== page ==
4. #4 by Cartoon Character on Wednesday 22 September 2010 - 1218

    oh – btw…when I got pulled over by the police for going thru a yellow light…I just apologized and didn’t expect a *favor*….I was wrong…and I admitted it…and took the ticket and paid it. That is it. Period. I really can’t complain when I do something I obviously know to be against the law….then expect to be excused because I am a nurse. It’s called “taking responsibility” and then learning from it…..

  5. #5 by Zoe on Wednesday 22 September 2010 - 1245

    Did she show poor judgment? Yes, and maybe deserved a reprimand of some sort, but I think firing her was a bit excessive.

    When the police bring in a patient when I’m at triage, I do what I can to expedite things. As a citizen, I would prefer the police were out on the street working, rather than being tied up in the ER while an intoxicated “fine, upstanding member of society” gets sutured. I have done this on more than one occasion, and I have reaped the benefits, in a karma sort of way. One day, I had this guy in the waiting room being an ass. There’s no nice way to put it, this guy was king of the jerk-wads. He didn’t threaten me, but came darned close. An RCMP who happened to be there for unrelated reasons (but whom I had done many a favour for over the course of the years) put on his leather gloves, went out to the waiting room, and stood next to this guy. Nothing else, just stood there, hovering over this guy. Said jerk became rather meek, and sat quietly in the waiting room for his turn. The officer stayed with him his entire visit (consisting of about a 2hr visit for minor complaints), then escorted him off of the property. The officer didn’t have to, we didn’t ask him to, but he did it out of professional courtesy.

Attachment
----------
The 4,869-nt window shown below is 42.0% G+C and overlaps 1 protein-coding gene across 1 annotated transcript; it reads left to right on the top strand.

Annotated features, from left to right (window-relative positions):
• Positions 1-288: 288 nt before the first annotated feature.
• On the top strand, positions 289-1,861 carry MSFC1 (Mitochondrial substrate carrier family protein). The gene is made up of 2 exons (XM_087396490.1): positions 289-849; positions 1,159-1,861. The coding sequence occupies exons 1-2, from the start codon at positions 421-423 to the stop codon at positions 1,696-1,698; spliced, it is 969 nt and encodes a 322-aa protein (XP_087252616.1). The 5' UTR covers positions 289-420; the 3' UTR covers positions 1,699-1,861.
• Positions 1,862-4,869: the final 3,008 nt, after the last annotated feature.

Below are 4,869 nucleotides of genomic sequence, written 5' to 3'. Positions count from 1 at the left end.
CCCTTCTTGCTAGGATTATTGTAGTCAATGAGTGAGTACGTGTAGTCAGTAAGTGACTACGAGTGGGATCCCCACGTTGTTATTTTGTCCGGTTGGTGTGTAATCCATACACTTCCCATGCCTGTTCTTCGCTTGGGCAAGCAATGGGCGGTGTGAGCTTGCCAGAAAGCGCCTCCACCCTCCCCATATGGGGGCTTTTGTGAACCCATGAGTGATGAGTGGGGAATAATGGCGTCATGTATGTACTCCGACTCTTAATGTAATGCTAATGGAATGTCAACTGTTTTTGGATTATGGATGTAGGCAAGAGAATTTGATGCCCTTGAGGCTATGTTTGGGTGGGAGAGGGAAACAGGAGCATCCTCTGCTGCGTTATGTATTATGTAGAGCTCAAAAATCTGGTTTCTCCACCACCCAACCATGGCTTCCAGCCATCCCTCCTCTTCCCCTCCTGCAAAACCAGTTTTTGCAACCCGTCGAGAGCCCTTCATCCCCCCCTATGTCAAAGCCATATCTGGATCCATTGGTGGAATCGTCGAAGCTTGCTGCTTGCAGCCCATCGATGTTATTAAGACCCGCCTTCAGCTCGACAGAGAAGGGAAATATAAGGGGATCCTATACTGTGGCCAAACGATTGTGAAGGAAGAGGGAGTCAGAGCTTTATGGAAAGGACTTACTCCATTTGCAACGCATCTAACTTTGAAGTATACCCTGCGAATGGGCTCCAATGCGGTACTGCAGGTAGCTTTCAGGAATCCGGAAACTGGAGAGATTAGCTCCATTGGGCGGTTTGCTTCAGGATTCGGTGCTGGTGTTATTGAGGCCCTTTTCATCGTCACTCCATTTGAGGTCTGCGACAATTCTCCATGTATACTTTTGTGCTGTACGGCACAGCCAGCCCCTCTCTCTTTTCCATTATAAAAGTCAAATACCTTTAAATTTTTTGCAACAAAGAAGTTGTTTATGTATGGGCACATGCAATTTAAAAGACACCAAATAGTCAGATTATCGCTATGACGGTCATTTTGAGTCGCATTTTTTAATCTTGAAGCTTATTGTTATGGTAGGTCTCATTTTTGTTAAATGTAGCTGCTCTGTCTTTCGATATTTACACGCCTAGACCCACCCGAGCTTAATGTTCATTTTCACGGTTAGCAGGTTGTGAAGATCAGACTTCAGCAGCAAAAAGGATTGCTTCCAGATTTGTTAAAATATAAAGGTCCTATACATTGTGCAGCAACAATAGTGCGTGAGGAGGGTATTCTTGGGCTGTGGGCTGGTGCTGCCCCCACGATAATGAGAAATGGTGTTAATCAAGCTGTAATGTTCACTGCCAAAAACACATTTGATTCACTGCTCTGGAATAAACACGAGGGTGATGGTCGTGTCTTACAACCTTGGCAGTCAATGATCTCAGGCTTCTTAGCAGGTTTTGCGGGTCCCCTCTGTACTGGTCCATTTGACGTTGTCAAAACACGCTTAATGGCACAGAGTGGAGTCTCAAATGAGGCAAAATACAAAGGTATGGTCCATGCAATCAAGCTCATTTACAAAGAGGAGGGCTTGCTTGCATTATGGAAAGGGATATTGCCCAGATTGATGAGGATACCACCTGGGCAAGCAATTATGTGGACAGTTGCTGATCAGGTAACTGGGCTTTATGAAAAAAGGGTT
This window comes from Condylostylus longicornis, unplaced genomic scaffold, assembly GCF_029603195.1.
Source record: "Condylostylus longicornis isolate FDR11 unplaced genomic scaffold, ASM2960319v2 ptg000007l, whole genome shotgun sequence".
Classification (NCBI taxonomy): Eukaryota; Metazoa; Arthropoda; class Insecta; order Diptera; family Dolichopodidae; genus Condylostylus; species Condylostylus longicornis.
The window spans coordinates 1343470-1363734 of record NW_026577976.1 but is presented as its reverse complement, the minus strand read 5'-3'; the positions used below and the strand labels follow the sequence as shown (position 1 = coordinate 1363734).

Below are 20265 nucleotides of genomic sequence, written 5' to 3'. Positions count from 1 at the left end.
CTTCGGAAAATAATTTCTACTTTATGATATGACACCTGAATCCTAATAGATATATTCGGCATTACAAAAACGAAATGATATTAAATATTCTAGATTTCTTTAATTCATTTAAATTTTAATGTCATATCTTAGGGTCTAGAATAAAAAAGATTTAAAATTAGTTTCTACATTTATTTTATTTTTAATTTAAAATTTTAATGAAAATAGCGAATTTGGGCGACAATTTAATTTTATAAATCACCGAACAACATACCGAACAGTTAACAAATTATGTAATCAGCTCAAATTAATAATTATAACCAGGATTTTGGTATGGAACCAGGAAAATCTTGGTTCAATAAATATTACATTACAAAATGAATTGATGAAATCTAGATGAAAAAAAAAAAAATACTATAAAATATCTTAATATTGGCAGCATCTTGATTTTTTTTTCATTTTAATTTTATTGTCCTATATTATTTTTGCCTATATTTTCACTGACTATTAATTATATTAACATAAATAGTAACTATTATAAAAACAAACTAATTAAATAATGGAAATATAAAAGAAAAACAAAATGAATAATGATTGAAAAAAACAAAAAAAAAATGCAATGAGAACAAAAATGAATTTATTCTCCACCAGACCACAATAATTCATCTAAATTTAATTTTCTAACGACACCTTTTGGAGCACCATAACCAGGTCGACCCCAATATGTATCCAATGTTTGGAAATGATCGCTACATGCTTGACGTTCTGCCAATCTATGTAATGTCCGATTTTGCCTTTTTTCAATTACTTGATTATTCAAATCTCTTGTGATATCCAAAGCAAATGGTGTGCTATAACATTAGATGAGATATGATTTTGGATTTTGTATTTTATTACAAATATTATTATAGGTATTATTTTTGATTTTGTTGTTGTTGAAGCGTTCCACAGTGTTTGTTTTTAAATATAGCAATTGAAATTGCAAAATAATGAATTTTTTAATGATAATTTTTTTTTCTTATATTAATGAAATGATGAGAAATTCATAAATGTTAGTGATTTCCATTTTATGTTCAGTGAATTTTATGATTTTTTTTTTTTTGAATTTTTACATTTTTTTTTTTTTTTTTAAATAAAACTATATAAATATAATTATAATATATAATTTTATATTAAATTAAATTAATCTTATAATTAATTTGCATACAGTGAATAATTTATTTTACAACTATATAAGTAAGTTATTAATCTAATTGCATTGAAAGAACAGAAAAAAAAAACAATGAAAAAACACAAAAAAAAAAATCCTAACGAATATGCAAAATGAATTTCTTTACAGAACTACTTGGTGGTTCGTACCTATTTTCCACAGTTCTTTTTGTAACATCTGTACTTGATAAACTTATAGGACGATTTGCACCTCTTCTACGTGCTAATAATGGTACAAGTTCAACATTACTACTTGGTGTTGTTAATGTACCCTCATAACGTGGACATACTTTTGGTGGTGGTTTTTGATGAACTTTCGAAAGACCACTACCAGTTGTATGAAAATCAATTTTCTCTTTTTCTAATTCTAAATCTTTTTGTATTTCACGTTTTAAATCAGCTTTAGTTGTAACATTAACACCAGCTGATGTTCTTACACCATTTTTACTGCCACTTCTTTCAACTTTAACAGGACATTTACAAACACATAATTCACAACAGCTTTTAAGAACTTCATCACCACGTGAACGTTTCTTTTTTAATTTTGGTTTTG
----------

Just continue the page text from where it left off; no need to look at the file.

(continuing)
That being said, if I broke the law, I would not expect the same professional courtesy.

  6. #6 by Jackie on Wednesday 22 September 2010 - 1304

    Well losing her job is excessive…. I’m sure the officer was having a shit day and that just pushed him over the edge. As a visiting nurse we often work closely with police (we have a few clients where I drive to the police station and an officer drives me (in a cruiser) to the clients house and goes in with me while I visit then takes me back to the police station). I’ve been stopped on occasion but never asked for special treatment. Has it been given to me? Maybe, but if it wasn’t then i’d be ok with that too.

    Just bad press all around.


  7. #7 by Cartoon Character on Wednesday 22 September 2010 - 1928

    my husband likes to watch “Cops” and most of the drivers that are stopped that lip back get told to get out of the car, then are thrown against the hood, handcuffed and dragged to jail. It might be a small consolation….but at least she didn’t spend the night in jail.

  8. #8 by ER Doc on Wednesday 22 September 2010 - 1934